hosting high-quality images, video clips and 'sounds'. Other new features
will be introduced in the next few months.
Our user-friendly language, together with a clear navigation system, a
distinction between media information packages and general public features,
will make this site useful, entertaining and instructive.
If you want the more technical details of our Space Science Programme and
missions, use the direct entry point to the Science and Technology web site
(http://sci.esa.int) offered on these pages.
We hope you will enjoy using our web site as much as we have enjoyed
building it! If you visit us regularly, there will be some nice surprises...
ESA PORTAL - INDEX - LRK -
Europe’s first Moon probe prepares for launch
8 August 2003 ESA PR 50-2003. Europe’s first probe to the Moon, SMART-1, is
about to begin a unique journey that will take it into orbit around our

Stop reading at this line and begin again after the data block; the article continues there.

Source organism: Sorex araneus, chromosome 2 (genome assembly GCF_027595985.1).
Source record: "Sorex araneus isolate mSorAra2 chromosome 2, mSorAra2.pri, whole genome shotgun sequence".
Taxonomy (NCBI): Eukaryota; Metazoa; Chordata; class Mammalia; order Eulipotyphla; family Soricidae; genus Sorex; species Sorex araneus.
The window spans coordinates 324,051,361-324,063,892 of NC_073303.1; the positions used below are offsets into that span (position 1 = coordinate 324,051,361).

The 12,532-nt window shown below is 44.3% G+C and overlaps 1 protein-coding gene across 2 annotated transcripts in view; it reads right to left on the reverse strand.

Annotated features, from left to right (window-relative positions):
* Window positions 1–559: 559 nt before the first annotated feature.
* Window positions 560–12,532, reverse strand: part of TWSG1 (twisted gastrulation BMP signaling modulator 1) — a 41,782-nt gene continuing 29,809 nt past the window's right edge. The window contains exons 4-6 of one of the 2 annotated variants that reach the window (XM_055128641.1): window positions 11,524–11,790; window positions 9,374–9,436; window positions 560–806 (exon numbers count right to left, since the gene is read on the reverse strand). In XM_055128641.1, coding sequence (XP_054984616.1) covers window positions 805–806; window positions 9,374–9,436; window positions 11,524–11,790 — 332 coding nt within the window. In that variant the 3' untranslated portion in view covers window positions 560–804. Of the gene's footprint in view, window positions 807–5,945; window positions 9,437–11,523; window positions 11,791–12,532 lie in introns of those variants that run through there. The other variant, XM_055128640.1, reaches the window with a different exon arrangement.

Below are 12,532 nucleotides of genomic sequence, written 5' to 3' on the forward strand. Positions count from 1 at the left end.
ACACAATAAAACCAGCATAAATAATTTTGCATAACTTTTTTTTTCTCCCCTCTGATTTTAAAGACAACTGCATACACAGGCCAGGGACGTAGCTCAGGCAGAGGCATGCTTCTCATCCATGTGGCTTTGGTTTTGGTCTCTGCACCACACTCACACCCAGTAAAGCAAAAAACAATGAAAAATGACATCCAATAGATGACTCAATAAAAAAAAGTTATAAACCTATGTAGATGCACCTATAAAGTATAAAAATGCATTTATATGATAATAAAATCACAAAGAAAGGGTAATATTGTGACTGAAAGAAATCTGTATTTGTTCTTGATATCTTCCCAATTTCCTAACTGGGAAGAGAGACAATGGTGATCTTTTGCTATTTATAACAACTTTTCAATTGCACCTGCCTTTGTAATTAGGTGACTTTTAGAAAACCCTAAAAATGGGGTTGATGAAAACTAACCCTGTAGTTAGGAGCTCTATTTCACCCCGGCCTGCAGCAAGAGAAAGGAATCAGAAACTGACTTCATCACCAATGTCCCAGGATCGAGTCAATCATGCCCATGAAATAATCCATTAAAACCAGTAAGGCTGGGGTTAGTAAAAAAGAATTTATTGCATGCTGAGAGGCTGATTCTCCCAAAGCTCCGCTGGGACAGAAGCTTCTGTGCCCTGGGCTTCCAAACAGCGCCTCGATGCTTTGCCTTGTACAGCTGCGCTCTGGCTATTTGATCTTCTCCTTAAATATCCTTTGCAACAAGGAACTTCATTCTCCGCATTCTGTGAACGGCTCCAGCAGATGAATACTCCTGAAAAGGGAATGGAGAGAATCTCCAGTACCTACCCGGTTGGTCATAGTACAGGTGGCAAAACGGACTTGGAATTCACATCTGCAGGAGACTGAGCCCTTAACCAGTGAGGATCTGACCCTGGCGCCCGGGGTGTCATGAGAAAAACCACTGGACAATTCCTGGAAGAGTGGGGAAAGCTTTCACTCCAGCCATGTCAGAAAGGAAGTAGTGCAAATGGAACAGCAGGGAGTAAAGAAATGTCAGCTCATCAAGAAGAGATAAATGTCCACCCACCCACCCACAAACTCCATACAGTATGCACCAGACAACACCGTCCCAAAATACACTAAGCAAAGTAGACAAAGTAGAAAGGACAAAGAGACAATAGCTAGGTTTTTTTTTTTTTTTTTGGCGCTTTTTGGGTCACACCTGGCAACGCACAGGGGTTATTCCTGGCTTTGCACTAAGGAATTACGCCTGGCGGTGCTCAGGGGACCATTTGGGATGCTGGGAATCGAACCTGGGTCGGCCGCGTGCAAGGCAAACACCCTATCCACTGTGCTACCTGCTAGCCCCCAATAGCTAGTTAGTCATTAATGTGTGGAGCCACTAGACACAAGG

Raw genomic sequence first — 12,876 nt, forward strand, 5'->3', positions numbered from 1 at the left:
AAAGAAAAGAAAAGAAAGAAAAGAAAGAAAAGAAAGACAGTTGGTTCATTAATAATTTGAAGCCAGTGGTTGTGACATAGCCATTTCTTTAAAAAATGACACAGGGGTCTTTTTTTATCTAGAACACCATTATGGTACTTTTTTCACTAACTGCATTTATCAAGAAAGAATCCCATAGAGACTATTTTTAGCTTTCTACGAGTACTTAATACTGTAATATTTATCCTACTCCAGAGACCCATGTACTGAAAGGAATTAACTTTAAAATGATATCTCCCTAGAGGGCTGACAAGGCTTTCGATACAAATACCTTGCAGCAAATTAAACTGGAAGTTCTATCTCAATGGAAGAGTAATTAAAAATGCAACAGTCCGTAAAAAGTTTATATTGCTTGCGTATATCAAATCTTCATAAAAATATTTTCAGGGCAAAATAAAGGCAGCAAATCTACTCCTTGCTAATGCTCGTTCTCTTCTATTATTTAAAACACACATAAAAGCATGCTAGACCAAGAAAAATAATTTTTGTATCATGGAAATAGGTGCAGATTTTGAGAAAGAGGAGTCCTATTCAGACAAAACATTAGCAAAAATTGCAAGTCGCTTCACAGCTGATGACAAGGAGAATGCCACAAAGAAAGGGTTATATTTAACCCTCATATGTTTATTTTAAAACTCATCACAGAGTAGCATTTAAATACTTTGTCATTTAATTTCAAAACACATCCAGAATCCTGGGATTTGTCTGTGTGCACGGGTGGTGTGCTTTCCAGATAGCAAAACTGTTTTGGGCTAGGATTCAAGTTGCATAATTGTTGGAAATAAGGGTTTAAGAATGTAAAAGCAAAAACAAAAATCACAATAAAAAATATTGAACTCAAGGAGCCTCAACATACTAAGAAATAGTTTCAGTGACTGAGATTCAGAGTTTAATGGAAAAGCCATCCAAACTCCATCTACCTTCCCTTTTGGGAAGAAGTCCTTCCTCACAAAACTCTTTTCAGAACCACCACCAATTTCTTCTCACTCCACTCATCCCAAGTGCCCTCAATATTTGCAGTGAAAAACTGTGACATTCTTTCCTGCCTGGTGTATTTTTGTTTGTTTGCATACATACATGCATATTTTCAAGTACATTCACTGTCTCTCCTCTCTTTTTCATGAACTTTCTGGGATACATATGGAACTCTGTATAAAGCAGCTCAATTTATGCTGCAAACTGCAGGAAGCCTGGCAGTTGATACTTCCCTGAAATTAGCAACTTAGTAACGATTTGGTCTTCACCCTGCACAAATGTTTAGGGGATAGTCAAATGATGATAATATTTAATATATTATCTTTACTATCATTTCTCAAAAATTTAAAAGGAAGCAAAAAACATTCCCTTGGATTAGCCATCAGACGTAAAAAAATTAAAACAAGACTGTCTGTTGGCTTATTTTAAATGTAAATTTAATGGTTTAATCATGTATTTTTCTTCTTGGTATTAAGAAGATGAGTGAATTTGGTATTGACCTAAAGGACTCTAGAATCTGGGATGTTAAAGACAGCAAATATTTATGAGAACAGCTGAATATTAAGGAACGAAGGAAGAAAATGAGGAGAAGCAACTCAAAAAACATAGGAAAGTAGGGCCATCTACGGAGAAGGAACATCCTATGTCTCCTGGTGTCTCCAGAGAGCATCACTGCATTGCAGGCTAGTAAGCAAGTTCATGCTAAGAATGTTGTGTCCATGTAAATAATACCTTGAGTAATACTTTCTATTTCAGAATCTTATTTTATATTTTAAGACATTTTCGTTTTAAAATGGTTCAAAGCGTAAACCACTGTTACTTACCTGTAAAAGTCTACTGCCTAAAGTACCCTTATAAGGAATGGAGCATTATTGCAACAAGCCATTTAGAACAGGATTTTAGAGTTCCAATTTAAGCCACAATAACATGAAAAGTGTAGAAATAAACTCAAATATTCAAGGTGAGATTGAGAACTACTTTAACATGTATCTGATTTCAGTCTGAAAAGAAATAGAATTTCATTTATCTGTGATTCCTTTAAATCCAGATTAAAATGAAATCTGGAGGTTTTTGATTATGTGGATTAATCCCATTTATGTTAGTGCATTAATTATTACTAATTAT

closest neighbour, powered only by an ion engine which Europe will be
testing for the first time as main spacecraft propulsion.
Full story http://www.esa.int/export/esaCP/SEMQ6OYO4HD_index_0.html
And then to the Moon - LRK -
>From SpaceRef News Letter - LRK -
-- Europe's first Moon probe prepares for launch
"The European Space Agency's SMART-1 spacecraft was delivered to
Kourou,French Guiana, on July 15 and is currently being prepared for launch
atop an Ariane 5 during the night from August 28 to 29. The launch window
will open at 20:04 local time (01:04 on August 29 morning CEST) and will
remain open for 26 minutes."
Solar Electric Propulsion Technologies Being Designed for Orbit Transfer
BY SUN POWER TO THE MOON - 4 meg pdf file - 20 page brochure - LRK -
WHAT THE MIND CAN CONCEIVE, AND BELIEVE, IT WILL ACHIEVE - LRK
Thanks for looking up.